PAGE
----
Metaneira or Meganira was the daughter of Amphictyon, king of Athens, and wife of Celeus, king of Eleusis. According to the Homeric Hymn to Demeter, she had two sons and four daughters: Demophon, Triptolemus, Kallidike, Kleisidike, Demo and Kallithoe. However, in other versions, Metaneira only has three daughters. When Demeter came to Eleusis, Metaneira entrusted her with the care of her youngest son, Demophon. Demeter attempted to make the child immortal by dipping him in ambrosia and burning his mortality away in the fire. When Metaneira saw her child buried deep in flames, she shrieked and forced the goddess to abandon her efforts. Demeter lashed out at the hapless mother, calling her (and all humans) ignorant, foolish, and unable to foresee the future. She then reveals her true nature and orders the Eleusinians to build her a temple and an altar. Metaneira remained speechless for a long time and did not even think of picking up her treasured little boy from the floor. Metaneira’s intervention has far more dramatic consequences in other versions of the story. Demeter just leaves Demophon in the fire, and the child perishes in flames. According to Nonnus of Panopolis, an influential Greek epic poet of the Imperial Roman era, Demeter consoled Metaneira after Celeus’ death. Pausanias mentions the presence of a temple dedicated to Metaneira in Eleusis, near the spot where her daughters first encountered Demeter.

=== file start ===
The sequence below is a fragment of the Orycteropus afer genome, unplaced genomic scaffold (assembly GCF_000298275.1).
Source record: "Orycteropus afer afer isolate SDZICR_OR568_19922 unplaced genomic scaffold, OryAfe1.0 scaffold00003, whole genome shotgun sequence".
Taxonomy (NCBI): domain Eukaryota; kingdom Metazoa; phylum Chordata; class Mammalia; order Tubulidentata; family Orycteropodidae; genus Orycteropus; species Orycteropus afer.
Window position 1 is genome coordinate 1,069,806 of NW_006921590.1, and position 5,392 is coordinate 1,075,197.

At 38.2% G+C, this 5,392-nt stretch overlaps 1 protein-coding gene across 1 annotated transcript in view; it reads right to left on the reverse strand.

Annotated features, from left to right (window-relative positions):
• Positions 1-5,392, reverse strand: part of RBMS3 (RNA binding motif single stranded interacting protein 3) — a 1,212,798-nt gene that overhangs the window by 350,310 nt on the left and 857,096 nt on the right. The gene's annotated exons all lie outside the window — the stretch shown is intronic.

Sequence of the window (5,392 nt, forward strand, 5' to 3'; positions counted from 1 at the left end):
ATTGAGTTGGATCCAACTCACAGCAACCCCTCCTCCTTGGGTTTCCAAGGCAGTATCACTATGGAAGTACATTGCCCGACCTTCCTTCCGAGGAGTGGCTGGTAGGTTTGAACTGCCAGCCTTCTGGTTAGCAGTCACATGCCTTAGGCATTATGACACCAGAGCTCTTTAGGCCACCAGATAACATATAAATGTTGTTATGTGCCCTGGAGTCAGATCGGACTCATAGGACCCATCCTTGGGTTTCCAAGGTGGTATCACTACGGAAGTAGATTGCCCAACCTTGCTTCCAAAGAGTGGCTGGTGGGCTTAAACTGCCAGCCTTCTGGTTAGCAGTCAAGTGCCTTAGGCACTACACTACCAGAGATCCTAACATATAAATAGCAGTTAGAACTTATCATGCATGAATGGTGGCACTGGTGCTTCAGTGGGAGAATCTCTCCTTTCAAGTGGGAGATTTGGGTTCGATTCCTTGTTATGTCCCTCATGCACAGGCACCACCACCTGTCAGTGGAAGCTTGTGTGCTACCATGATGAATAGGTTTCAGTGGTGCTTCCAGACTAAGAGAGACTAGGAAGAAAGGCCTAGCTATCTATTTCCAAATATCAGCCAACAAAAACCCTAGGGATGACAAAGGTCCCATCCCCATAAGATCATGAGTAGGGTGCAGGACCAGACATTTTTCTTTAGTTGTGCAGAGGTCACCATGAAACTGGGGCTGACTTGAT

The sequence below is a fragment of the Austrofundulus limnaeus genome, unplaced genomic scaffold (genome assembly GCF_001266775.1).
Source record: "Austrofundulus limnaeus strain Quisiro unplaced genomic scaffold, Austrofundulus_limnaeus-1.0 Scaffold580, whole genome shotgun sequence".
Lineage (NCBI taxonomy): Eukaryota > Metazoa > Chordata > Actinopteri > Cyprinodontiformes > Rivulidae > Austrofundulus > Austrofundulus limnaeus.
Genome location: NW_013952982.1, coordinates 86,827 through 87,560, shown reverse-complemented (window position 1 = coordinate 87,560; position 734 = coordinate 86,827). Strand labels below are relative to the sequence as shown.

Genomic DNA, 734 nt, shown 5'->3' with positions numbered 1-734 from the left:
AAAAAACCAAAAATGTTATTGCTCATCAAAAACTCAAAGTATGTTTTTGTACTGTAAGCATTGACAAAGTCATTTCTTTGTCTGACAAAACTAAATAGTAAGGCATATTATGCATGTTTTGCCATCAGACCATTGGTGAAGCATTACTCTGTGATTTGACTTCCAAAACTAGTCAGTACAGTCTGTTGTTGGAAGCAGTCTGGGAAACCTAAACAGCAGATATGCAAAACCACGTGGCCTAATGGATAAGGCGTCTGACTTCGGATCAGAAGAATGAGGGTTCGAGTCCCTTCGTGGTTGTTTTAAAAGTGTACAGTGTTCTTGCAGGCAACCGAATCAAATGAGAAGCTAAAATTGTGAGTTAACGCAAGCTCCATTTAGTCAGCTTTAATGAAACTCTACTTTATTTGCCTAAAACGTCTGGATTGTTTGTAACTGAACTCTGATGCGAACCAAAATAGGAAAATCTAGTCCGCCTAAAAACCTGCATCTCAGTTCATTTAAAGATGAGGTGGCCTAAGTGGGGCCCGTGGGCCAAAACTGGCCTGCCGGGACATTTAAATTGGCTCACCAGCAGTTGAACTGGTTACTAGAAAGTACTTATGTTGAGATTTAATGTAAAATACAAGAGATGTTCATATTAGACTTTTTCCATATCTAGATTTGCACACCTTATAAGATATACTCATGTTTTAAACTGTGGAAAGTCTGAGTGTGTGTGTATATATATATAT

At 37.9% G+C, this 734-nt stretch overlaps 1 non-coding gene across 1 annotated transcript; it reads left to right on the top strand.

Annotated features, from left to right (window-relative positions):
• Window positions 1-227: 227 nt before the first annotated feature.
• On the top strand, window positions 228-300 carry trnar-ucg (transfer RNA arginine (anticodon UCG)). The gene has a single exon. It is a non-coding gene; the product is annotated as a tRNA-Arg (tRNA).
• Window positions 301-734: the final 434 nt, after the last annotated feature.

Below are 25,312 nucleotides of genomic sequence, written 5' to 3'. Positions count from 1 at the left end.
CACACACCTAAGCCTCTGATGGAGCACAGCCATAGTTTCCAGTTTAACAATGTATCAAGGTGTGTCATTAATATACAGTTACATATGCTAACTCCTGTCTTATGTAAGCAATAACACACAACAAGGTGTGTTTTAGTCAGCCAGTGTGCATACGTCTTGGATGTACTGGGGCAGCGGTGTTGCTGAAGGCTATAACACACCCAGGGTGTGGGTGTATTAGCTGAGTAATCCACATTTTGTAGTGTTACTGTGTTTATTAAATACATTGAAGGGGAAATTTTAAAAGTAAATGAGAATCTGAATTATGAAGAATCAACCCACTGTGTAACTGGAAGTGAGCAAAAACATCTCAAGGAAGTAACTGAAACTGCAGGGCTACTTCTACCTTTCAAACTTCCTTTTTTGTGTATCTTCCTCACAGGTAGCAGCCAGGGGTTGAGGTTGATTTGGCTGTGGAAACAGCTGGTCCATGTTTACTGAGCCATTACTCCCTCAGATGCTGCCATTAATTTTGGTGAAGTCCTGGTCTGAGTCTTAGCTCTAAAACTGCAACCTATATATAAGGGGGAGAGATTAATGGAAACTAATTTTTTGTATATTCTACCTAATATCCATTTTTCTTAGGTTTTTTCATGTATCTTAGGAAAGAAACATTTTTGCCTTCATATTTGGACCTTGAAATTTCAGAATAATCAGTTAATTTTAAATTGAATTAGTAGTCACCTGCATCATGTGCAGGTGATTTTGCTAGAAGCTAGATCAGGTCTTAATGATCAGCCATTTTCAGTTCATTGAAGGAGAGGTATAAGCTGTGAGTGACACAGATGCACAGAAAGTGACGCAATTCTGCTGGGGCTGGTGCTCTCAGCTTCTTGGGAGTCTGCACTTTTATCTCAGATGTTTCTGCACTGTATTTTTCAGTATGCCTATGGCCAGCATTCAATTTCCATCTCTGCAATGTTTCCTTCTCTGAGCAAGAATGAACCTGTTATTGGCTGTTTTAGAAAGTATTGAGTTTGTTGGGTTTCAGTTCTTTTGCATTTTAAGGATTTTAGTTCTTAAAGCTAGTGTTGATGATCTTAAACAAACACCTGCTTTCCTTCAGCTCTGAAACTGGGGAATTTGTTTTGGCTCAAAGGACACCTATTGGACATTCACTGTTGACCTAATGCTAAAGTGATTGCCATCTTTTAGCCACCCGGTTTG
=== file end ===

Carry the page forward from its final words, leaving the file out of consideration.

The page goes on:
Apulian Hydria / Demeter's reconciliation with Metaneira, Varrese Painter, ca. 340 BCE, vessel, Berlin State Museums (SMB) © Staatliche Museen zu Berlin